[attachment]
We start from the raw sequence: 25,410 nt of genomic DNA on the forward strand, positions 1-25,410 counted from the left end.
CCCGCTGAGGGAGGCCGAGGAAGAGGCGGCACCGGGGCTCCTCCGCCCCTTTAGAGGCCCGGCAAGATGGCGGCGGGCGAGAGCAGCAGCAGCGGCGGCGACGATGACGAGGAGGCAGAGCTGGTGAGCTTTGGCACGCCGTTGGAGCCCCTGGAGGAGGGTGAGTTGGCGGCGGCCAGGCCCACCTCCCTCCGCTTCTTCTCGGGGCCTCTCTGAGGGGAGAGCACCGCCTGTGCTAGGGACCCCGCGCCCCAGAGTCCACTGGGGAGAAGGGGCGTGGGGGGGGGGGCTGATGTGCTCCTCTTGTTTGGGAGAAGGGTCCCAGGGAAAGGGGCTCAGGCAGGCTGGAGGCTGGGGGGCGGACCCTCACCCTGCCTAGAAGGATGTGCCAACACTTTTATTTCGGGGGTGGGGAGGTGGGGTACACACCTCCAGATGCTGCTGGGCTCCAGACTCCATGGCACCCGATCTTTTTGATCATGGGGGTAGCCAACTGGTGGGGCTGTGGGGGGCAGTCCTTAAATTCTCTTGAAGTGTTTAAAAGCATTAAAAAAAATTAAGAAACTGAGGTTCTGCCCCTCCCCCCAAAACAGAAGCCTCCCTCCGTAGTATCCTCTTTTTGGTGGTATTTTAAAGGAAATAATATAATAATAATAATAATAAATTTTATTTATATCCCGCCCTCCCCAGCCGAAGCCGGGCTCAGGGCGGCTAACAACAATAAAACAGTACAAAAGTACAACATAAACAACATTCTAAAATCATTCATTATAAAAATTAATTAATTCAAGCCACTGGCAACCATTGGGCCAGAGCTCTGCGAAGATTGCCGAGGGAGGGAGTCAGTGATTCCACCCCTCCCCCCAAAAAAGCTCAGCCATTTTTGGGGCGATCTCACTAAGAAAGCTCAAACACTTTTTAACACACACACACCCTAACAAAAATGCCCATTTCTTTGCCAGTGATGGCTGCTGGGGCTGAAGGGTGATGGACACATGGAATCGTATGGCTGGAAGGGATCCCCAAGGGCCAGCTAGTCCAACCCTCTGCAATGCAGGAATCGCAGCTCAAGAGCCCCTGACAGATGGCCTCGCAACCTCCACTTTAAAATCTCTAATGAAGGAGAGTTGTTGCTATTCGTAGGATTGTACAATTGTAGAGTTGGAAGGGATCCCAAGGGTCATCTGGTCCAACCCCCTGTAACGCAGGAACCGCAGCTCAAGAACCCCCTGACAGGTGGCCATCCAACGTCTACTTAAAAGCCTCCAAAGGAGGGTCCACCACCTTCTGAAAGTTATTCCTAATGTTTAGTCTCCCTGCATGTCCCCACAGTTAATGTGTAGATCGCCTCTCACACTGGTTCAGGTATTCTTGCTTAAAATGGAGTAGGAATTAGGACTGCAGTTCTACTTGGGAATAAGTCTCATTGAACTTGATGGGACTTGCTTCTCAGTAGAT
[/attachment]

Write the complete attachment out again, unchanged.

We start from the raw sequence: 25,410 nt of genomic DNA on the forward strand, positions 1-25,410 counted from the left end.
CCCGCTGAGGGAGGCCGAGGAAGAGGCGGCACCGGGGCTCCTCCGCCCCTTTAGAGGCCCGGCAAGATGGCGGCGGGCGAGAGCAGCAGCAGCGGCGGCGACGATGACGAGGAGGCAGAGCTGGTGAGCTTTGGCACGCCGTTGGAGCCCCTGGAGGAGGGTGAGTTGGCGGCGGCCAGGCCCACCTCCCTCCGCTTCTTCTCGGGGCCTCTCTGAGGGGAGAGCACCGCCTGTGCTAGGGACCCCGCGCCCCAGAGTCCACTGGGGAGAAGGGGCGTGGGGGGGGGGGCTGATGTGCTCCTCTTGTTTGGGAGAAGGGTCCCAGGGAAAGGGGCTCAGGCAGGCTGGAGGCTGGGGGGCGGACCCTCACCCTGCCTAGAAGGATGTGCCAACACTTTTATTTCGGGGGTGGGGAGGTGGGGTACACACCTCCAGATGCTGCTGGGCTCCAGACTCCATGGCACCCGATCTTTTTGATCATGGGGGTAGCCAACTGGTGGGGCTGTGGGGGGCAGTCCTTAAATTCTCTTGAAGTGTTTAAAAGCATTAAAAAAAATTAAGAAACTGAGGTTCTGCCCCTCCCCCCAAAACAGAAGCCTCCCTCCGTAGTATCCTCTTTTTGGTGGTATTTTAAAGGAAATAATATAATAATAATAATAATAAATTTTATTTATATCCCGCCCTCCCCAGCCGAAGCCGGGCTCAGGGCGGCTAACAACAATAAAACAGTACAAAAGTACAACATAAACAACATTCTAAAATCATTCATTATAAAAATTAATTAATTCAAGCCACTGGCAACCATTGGGCCAGAGCTCTGCGAAGATTGCCGAGGGAGGGAGTCAGTGATTCCACCCCTCCCCCCAAAAAAGCTCAGCCATTTTTGGGGCGATCTCACTAAGAAAGCTCAAACACTTTTTAACACACACACACCCTAACAAAAATGCCCATTTCTTTGCCAGTGATGGCTGCTGGGGCTGAAGGGTGATGGACACATGGAATCGTATGGCTGGAAGGGATCCCCAAGGGCCAGCTAGTCCAACCCTCTGCAATGCAGGAATCGCAGCTCAAGAGCCCCTGACAGATGGCCTCGCAACCTCCACTTTAAAATCTCTAATGAAGGAGAGTTGTTGCTATTCGTAGGATTGTACAATTGTAGAGTTGGAAGGGATCCCAAGGGTCATCTGGTCCAACCCCCTGTAACGCAGGAACCGCAGCTCAAGAACCCCCTGACAGGTGGCCATCCAACGTCTACTTAAAAGCCTCCAAAGGAGGGTCCACCACCTTCTGAAAGTTATTCCTAATGTTTAGTCTCCCTGCATGTCCCCACAGTTAATGTGTAGATCGCCTCTCACACTGGTTCAGGTATTCTTGCTTAAAATGGAGTAGGAATTAGGACTGCAGTTCTACTTGGGAATAAGTCTCATTGAACTTGATGGGACTTGCTTCTCAGTAGAT